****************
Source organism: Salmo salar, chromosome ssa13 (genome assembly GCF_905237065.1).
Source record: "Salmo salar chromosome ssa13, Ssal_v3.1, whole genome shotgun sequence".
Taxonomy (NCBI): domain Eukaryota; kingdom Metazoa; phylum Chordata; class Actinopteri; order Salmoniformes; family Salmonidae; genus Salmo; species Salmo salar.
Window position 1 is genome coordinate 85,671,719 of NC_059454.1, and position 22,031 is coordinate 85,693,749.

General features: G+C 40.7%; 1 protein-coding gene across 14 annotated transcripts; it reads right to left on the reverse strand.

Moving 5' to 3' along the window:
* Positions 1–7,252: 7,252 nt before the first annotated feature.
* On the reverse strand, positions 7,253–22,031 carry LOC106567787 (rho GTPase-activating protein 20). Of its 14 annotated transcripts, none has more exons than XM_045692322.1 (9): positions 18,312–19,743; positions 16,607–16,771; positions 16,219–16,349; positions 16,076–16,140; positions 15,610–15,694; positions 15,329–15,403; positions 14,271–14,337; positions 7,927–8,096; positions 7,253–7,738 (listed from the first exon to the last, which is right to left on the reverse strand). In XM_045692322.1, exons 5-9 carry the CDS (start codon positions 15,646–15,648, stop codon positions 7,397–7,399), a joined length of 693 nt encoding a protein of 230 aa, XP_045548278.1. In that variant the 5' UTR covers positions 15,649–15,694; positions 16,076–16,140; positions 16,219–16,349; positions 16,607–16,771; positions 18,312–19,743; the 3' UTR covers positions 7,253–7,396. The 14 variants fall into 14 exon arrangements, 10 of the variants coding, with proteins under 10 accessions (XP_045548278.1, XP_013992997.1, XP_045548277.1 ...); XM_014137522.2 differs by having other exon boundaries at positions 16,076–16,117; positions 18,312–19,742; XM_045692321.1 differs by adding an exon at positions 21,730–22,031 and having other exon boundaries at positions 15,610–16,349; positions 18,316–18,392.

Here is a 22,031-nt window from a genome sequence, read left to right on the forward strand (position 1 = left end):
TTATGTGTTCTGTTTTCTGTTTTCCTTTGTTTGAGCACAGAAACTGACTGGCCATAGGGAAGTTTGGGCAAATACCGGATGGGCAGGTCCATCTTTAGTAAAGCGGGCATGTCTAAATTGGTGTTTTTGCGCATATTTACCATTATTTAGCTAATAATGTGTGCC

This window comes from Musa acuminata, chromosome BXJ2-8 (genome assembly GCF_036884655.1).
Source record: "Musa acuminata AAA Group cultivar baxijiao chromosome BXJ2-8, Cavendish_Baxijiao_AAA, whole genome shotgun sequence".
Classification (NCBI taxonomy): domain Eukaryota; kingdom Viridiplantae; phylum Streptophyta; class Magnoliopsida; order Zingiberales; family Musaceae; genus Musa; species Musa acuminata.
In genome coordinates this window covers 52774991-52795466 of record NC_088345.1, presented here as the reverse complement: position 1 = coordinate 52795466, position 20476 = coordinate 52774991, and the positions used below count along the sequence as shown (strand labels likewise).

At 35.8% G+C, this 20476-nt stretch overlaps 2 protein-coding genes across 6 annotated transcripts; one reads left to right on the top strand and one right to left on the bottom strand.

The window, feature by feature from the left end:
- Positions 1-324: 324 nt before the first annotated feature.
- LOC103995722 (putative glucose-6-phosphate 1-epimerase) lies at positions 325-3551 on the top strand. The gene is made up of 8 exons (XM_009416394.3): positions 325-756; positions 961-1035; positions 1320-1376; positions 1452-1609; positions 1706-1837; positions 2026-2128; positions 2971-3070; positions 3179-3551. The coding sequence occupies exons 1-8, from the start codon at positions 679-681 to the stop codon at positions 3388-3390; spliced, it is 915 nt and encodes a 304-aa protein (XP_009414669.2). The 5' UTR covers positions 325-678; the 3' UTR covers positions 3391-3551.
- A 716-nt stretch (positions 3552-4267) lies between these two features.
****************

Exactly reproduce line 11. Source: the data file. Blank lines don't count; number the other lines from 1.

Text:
This window comes from Musa acuminata, chromosome BXJ2-8 (genome assembly GCF_036884655.1).